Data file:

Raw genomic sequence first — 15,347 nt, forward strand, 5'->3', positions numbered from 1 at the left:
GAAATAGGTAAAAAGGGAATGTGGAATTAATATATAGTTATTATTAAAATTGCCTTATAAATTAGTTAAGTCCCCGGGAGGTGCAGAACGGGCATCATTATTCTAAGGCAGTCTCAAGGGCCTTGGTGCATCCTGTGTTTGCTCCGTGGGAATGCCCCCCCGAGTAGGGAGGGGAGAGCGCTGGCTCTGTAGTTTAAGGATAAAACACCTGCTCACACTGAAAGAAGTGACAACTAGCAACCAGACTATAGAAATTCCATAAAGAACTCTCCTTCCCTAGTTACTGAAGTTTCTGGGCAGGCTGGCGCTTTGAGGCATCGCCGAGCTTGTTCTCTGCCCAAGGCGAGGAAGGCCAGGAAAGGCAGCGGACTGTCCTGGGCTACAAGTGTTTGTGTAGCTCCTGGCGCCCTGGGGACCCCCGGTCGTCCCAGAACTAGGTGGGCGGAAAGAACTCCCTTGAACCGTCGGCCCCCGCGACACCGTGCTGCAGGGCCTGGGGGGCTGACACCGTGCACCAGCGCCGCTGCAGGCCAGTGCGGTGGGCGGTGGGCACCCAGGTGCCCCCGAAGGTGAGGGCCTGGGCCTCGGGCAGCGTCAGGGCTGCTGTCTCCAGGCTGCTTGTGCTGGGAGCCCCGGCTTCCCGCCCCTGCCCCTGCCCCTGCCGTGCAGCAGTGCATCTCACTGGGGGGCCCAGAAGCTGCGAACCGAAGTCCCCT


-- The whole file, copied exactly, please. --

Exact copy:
Raw genomic sequence first — 15,347 nt, forward strand, 5'->3', positions numbered from 1 at the left:
GAAATAGGTAAAAAGGGAATGTGGAATTAATATATAGTTATTATTAAAATTGCCTTATAAATTAGTTAAGTCCCCGGGAGGTGCAGAACGGGCATCATTATTCTAAGGCAGTCTCAAGGGCCTTGGTGCATCCTGTGTTTGCTCCGTGGGAATGCCCCCCCGAGTAGGGAGGGGAGAGCGCTGGCTCTGTAGTTTAAGGATAAAACACCTGCTCACACTGAAAGAAGTGACAACTAGCAACCAGACTATAGAAATTCCATAAAGAACTCTCCTTCCCTAGTTACTGAAGTTTCTGGGCAGGCTGGCGCTTTGAGGCATCGCCGAGCTTGTTCTCTGCCCAAGGCGAGGAAGGCCAGGAAAGGCAGCGGACTGTCCTGGGCTACAAGTGTTTGTGTAGCTCCTGGCGCCCTGGGGACCCCCGGTCGTCCCAGAACTAGGTGGGCGGAAAGAACTCCCTTGAACCGTCGGCCCCCGCGACACCGTGCTGCAGGGCCTGGGGGGCTGACACCGTGCACCAGCGCCGCTGCAGGCCAGTGCGGTGGGCGGTGGGCACCCAGGTGCCCCCGAAGGTGAGGGCCTGGGCCTCGGGCAGCGTCAGGGCTGCTGTCTCCAGGCTGCTTGTGCTGGGAGCCCCGGCTTCCCGCCCCTGCCCCTGCCCCTGCCGTGCAGCAGTGCATCTCACTGGGGGGCCCAGAAGCTGCGAACCGAAGTCCCCT